Opening up on air

Rob McGinley Myers explains an absence of a year, and much more besides

One of the best aspects of subscribing to things is that it doesn't matter if they go dormant. Someone takes a break from feeding their website/newsletter/podcast? No problem. When they return, your subscription springs back to life.1 So it was a special treat to see a new episode of Anxious Machine pop up in my podcast feed.

More this way ...

Because I'm a snarky know-it-all, I complained to the nice people at Sugru about their misuse of a plant's scientific name. Well, someone has to maintain standards. And because Suguru is a class act, I got the nicest reply:

Thanks a lot for taking the time to get in touch and point out the g...

More this way ...

Duty calls

I love Sugru, and I admire and am grateful to Jane, its onlie true begetter, but when someone on the internet is wrong, duty calls.

Dear the Jane

See, that's weird.

Scientific names, like the names of people, just don't take a definite article. They are what linguists call strong proper...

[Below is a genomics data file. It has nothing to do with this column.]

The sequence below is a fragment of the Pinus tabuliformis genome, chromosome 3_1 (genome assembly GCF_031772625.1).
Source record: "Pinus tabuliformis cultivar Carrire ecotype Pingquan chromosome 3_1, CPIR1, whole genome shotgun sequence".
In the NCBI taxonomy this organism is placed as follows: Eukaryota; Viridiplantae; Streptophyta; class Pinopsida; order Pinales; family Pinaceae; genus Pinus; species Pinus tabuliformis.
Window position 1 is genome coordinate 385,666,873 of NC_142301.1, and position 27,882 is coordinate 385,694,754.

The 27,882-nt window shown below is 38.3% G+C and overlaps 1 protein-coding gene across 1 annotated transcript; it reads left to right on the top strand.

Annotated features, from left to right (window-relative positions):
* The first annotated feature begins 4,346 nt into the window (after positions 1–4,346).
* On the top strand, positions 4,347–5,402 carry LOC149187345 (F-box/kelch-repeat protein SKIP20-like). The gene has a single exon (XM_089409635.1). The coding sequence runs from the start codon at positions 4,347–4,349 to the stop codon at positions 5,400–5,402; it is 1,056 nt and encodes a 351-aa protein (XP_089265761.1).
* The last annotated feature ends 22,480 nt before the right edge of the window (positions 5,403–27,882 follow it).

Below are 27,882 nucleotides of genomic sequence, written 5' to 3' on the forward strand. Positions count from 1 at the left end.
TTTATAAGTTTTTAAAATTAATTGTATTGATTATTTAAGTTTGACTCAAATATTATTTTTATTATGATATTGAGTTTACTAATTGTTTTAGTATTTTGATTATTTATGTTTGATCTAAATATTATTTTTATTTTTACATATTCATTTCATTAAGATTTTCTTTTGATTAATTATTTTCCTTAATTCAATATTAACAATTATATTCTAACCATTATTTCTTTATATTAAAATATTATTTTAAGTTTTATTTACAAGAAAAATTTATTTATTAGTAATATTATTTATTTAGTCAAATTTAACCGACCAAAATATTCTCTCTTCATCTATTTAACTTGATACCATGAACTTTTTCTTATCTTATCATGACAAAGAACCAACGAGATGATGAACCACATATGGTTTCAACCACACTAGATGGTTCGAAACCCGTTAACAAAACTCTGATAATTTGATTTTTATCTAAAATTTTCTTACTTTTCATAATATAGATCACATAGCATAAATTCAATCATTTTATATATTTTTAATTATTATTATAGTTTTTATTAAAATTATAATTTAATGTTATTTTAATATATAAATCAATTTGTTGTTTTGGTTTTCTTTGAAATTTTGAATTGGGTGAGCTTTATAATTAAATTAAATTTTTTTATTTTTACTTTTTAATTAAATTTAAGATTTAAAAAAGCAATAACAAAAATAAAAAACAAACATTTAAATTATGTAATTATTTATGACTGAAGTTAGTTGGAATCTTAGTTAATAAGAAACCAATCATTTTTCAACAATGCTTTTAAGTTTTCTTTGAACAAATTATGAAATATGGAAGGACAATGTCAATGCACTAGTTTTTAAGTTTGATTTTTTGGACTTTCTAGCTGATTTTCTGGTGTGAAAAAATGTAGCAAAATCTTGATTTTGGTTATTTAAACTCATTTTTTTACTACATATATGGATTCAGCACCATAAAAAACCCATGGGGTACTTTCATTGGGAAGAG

More this way ...

This just in from 538

Recent surveys have found that only about one in 10 Americans report that they do not believe in God, and only about 3 percent identify as atheist. But a new study suggests that the true number of atheists could be much larger, perhaps even 10 times larger than previousl...

More this way ...

Tim Harford is an economist, the FT's Undercover Economist, and I really enjoy what he does, wherever he does it. The FT, Books, his BBC radio show More or Less and also guest appearances on other podcasts. Aside from subscribing to More or Less, though, I don't actually stalk him to see what he's up to. So it was a pleasant surprise to find Tim's article The Problem With Facts drip out of the firehose I try to sip from. It's a fine article, about how Big Tobacco provided the canonical example of the field now known as agnotology. 1

More this way ...